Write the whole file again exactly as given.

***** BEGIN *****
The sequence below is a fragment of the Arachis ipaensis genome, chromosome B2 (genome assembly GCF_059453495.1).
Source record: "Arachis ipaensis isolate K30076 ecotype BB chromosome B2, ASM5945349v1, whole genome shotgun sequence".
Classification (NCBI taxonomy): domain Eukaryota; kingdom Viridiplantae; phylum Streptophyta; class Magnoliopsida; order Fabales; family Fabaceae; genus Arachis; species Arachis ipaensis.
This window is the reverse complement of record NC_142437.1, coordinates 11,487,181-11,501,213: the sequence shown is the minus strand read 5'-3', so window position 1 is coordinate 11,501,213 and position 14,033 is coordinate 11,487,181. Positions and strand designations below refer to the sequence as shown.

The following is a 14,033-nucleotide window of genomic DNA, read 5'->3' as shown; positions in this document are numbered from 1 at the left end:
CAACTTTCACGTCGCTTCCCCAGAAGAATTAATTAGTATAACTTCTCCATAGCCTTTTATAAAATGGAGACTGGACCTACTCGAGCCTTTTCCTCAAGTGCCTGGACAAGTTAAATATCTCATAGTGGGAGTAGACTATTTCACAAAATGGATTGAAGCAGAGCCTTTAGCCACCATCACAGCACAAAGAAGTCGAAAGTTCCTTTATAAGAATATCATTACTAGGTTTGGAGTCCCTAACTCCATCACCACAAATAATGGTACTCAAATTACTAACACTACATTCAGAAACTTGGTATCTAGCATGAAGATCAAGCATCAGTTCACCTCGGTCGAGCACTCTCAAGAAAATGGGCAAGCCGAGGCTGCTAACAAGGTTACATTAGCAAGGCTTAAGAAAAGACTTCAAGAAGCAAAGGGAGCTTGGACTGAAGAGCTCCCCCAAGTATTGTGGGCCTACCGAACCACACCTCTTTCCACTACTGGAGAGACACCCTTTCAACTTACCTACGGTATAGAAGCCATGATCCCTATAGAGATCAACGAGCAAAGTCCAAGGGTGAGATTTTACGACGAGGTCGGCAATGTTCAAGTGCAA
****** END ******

The sequence below is a fragment of the Arachis ipaensis genome, chromosome B2 (genome assembly GCF_059453495.1).
Source record: "Arachis ipaensis isolate K30076 ecotype BB chromosome B2, ASM5945349v1, whole genome shotgun sequence".
Classification (NCBI taxonomy): domain Eukaryota; kingdom Viridiplantae; phylum Streptophyta; class Magnoliopsida; order Fabales; family Fabaceae; genus Arachis; species Arachis ipaensis.
This window is the reverse complement of record NC_142437.1, coordinates 11,487,181-11,501,213: the sequence shown is the minus strand read 5'-3', so window position 1 is coordinate 11,501,213 and position 14,033 is coordinate 11,487,181. Positions and strand designations below refer to the sequence as shown.

The following is a 14,033-nucleotide window of genomic DNA, read 5'->3' as shown; positions in this document are numbered from 1 at the left end:
CAACTTTCACGTCGCTTCCCCAGAAGAATTAATTAGTATAACTTCTCCATAGCCTTTTATAAAATGGAGACTGGACCTACTCGAGCCTTTTCCTCAAGTGCCTGGACAAGTTAAATATCTCATAGTGGGAGTAGACTATTTCACAAAATGGATTGAAGCAGAGCCTTTAGCCACCATCACAGCACAAAGAAGTCGAAAGTTCCTTTATAAGAATATCATTACTAGGTTTGGAGTCCCTAACTCCATCACCACAAATAATGGTACTCAAATTACTAACACTACATTCAGAAACTTGGTATCTAGCATGAAGATCAAGCATCAGTTCACCTCGGTCGAGCACTCTCAAGAAAATGGGCAAGCCGAGGCTGCTAACAAGGTTACATTAGCAAGGCTTAAGAAAAGACTTCAAGAAGCAAAGGGAGCTTGGACTGAAGAGCTCCCCCAAGTATTGTGGGCCTACCGAACCACACCTCTTTCCACTACTGGAGAGACACCCTTTCAACTTACCTACGGTATAGAAGCCATGATCCCTATAGAGATCAACGAGCAAAGTCCAAGGGTGAGATTTTACGACGAGGTCGGCAATGTTCAAGTGCAA